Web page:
Monday, March 8, 2021

Darren R. Halpin and Anthony J. Nownes's "The New Entrepreneurial Advocacy"

Darren R. Halpin is Professor of Political Science at the Australian National University in Canberra. He researches the organization of interests and interest representation in the policy process in Australia, the United States, the United Kingdom, and comparatively. He is co-editor of the international journal Interest Groups and Advocacy and founding director of the Policy Advocacy Lab.

Anthony J. Nownes is Professor of Political Science at the University of Tennessee. His research interests include lobbying, non-profit advocacy, and celebrity politics. His latest book is Organizing for Transgender Rights.

Nownes applied the “Page 99 Test” to their new book, The New Entrepreneurial Advocacy: Silicon Valley Elites in American Politics, and reported the following:
On the first part of page 99, my co-author and I summarize some of our findings on Silicon Valley company founders’ and CEOs’ campaign contributing behavior. We report that of the 384 founders we studied, 33% made at least one disclosable federal campaign contribution during the 2015-2016 election cycle. We do not know how this percentage compares to other populations of corporate elites because there are not many studies of corporate elites’ political behavior. We do know that only about 10 percent of Americans make campaign contributions in any given election cycle. The second half of page 99 notes that as a group, business leaders tend to lean Republican in their campaign giving. But this population…not so much. Silicon Valley business leaders give overwhelmingly to Democratic candidates and organizations.

The page 99 tests works reasonably well for our book. We say this because page 99 highlights two general findings that tend to recur in our empirical analyses: (1) Silicon Valley corporate elites are politically active but not hyperactive as some media reports might have us believe; (2) Silicon Valley elites are overwhelmingly Democratic in their partisan identification and liberal in their ideology.

Page 99 highlights a couple of general points, but it does not hint at the other forms of political participation we describe in the rest of the book. One of our goals was to describe the wide range of ways Silicon Valley corporate elites try to affect public policy. In addition to contributing money to candidates, these corporate elites donate money to political parties, advocacy groups (e.g., environmental groups, LGBT rights groups, civil rights groups), and Super PACs. Also, many speak out on political issues publicly via new (Twitter, Facebook, Instagram) and old media (newspapers, magazines, radio, and television programs). And some even go as far as starting their own advocacy groups. Finally, many Silicon Valley corporate elites engage in philanthropy that has political overtones. We found 44 grant-making foundations associated with the Silicon Valley elites we studied, and together these foundations made approximately $1.775 billion in contributions in 2015 (the year we studied).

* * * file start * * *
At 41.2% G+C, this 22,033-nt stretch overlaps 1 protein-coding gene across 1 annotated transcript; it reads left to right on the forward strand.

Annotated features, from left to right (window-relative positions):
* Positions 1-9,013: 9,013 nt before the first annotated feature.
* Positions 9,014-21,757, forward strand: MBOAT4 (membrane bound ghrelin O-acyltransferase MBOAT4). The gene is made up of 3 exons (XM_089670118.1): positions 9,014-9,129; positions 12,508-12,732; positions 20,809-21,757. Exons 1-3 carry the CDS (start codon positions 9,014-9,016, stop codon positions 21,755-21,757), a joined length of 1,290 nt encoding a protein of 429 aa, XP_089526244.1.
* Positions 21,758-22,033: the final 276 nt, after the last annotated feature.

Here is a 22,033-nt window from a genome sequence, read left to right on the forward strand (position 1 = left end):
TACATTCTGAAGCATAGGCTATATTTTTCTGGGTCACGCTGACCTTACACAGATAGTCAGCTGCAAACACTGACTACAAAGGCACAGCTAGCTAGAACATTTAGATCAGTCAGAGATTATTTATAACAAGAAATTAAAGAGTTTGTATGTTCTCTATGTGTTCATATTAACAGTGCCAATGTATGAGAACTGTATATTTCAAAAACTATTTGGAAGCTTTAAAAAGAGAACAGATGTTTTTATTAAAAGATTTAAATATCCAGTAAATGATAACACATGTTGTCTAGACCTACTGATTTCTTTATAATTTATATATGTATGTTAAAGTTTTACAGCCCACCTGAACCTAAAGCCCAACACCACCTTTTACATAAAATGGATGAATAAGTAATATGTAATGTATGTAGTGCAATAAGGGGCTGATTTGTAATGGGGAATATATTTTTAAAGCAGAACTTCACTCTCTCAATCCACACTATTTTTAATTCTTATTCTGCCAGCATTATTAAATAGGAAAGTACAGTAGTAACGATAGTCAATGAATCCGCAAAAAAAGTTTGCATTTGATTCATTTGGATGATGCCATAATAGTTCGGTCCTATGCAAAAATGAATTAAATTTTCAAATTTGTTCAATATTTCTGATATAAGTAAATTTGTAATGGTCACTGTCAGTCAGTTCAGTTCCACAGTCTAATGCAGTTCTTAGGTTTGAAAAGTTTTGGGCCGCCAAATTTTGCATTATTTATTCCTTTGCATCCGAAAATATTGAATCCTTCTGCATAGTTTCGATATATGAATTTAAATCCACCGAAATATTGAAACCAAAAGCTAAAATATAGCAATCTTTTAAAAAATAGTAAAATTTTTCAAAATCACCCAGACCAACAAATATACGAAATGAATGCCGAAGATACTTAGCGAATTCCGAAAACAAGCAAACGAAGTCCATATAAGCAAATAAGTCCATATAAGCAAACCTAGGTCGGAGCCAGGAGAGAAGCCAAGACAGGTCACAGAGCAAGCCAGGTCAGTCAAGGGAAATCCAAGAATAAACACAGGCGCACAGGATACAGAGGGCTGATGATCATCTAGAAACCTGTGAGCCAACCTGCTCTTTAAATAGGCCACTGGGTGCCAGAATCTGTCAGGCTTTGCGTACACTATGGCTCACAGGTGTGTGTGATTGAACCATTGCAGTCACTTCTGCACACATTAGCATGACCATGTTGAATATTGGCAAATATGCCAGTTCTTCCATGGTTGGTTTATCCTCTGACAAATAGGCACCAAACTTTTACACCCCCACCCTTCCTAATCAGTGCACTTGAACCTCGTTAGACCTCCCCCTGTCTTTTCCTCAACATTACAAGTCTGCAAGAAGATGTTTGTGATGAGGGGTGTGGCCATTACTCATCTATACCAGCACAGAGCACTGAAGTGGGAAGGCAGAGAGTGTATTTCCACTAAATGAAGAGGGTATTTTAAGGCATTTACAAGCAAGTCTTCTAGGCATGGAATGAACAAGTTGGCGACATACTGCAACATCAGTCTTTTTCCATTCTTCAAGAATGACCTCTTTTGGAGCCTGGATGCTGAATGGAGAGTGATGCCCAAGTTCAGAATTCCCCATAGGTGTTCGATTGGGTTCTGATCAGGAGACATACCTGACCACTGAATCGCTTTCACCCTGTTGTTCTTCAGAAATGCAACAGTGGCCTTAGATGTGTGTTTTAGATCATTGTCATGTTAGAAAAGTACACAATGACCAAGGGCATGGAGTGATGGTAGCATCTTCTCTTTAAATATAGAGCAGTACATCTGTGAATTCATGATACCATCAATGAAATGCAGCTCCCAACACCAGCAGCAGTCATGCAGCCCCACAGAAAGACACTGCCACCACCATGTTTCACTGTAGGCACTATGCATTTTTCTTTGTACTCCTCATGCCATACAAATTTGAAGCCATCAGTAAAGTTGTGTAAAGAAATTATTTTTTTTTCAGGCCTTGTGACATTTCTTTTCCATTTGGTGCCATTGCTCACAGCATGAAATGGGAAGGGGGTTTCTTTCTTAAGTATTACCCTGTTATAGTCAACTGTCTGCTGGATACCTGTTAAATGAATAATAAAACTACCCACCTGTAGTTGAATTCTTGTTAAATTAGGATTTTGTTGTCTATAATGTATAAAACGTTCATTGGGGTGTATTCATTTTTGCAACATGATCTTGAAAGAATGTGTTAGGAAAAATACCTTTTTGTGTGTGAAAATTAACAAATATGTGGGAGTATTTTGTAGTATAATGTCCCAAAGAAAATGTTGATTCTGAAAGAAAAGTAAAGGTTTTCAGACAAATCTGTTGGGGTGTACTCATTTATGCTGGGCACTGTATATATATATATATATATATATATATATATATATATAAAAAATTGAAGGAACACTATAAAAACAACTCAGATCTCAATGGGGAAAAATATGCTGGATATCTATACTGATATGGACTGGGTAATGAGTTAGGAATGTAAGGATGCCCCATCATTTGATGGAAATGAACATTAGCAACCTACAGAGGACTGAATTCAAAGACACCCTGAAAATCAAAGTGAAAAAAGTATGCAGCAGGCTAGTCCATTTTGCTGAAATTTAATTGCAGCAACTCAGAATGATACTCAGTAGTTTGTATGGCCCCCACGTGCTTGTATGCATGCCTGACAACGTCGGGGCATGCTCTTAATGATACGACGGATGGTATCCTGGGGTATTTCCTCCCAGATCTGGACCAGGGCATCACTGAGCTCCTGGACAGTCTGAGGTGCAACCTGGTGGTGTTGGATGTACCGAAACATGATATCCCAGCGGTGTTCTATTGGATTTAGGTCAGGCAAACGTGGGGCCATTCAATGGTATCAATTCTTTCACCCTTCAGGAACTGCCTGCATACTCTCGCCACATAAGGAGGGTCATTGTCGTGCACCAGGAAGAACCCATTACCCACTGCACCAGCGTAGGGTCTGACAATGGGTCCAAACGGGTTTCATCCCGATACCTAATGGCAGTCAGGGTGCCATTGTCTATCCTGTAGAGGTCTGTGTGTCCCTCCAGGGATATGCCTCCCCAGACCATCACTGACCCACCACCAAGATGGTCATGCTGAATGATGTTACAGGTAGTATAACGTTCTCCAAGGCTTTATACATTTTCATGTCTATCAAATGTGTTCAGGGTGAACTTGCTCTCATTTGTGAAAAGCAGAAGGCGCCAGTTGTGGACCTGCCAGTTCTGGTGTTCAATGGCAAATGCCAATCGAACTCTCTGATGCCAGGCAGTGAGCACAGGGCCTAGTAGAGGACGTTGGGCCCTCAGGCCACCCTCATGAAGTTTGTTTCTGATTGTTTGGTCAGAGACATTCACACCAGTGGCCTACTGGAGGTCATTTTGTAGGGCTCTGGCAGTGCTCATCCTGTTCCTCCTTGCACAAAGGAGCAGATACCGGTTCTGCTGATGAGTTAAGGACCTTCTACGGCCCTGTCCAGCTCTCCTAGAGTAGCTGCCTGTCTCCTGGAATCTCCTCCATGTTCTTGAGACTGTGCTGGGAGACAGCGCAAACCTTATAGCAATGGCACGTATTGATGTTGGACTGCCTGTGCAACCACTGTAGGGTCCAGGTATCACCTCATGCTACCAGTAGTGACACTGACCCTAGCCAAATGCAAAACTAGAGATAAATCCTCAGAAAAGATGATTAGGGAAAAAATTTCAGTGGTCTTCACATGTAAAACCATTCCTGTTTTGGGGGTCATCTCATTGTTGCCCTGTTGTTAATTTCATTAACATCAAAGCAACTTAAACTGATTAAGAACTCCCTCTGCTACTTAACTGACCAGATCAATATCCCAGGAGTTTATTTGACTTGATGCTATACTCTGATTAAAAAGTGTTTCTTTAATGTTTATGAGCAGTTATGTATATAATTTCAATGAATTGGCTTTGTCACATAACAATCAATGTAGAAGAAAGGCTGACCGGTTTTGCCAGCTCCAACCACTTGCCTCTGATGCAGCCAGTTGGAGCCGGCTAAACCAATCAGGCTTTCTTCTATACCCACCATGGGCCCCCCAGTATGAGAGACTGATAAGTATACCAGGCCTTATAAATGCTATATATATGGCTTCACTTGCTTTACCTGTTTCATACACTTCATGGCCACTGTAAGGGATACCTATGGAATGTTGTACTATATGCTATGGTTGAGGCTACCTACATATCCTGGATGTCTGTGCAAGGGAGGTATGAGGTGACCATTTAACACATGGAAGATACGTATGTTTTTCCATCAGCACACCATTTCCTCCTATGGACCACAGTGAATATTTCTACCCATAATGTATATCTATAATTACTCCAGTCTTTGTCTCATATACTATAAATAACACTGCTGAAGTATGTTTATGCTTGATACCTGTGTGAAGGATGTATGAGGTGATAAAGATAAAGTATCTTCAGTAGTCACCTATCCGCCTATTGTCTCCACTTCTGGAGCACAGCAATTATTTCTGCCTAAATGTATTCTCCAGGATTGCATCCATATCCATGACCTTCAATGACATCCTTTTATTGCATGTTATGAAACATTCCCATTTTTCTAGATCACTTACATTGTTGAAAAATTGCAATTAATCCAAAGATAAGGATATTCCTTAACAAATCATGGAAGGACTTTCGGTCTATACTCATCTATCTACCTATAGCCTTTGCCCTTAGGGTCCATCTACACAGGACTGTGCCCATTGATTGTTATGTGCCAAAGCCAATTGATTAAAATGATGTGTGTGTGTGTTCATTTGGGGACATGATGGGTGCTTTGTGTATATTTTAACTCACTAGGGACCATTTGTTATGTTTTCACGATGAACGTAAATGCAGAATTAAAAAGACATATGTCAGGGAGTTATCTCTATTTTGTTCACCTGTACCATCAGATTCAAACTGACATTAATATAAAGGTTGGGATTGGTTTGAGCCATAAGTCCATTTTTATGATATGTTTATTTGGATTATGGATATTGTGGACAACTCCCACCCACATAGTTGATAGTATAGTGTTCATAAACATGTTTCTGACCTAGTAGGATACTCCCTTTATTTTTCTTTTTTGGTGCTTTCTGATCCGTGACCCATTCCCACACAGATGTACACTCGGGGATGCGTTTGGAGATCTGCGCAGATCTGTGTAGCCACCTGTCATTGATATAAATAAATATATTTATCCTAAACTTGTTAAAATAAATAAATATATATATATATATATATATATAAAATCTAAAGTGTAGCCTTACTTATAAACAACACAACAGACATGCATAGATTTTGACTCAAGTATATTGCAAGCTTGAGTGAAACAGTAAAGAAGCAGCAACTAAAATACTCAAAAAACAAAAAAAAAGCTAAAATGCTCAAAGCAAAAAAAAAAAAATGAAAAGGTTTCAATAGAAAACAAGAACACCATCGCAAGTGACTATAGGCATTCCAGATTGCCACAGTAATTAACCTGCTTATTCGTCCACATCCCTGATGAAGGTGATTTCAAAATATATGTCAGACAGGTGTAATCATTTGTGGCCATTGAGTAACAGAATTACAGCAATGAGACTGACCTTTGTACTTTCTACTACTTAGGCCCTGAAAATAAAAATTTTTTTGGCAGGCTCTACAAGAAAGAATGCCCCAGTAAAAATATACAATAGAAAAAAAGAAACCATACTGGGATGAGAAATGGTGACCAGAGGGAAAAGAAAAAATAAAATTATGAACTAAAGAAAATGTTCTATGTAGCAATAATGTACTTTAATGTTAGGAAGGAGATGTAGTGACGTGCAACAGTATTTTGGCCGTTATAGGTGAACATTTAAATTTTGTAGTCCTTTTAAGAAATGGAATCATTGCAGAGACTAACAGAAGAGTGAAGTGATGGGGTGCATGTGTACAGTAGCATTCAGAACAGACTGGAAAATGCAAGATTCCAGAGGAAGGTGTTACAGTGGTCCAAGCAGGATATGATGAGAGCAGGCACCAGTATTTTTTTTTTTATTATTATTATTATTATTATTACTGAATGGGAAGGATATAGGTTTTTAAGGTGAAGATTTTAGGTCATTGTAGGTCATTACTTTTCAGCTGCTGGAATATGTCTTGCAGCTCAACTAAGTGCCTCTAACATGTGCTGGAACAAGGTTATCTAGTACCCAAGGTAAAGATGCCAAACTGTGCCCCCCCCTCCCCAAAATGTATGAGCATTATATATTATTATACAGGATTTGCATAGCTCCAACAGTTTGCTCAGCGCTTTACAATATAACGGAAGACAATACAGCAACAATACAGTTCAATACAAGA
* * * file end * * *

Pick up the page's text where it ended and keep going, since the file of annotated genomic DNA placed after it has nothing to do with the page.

Page 99 also obscures one crucial thing about Silicon Valley elite political activity: Though it is decidedly Democratic and liberal, it is hardly anti-business or anti-regulation. Yes, Silicon Valley elites disproportionately support Democrats over Republicans. Yes, Silicon Valley elites disproportionately support Democratic-leaning organizations over Republican-leaning organizations when they support advocacy groups. And yes, Silicon Valley corporate elites disproportionately speak out in favor of liberal causes over conservative causes when they “go public” with their advocacy. But Silicon Valley corporate elites seldom favor firebrand economic liberals such as Bernie Sanders or Elizabeth Warren, choosing instead to support more fiscally conservative and business-friendly Democrats. Similarly, when they speak out on issues or contribute to advocacy groups, they focus upon issues such as LGBT rights, the environment, immigration, education, and transportation, rather than more traditional New Deal Democratic issues such as social welfare benefits, the minimum wage, collective bargaining and unionism, and other “bread and butter” economic issues. Silicon Valley elites are, in short, “new liberals.”
Learn more about The New Entrepreneurial Advocacy at the Oxford University Press website.

--Marshal Zeringue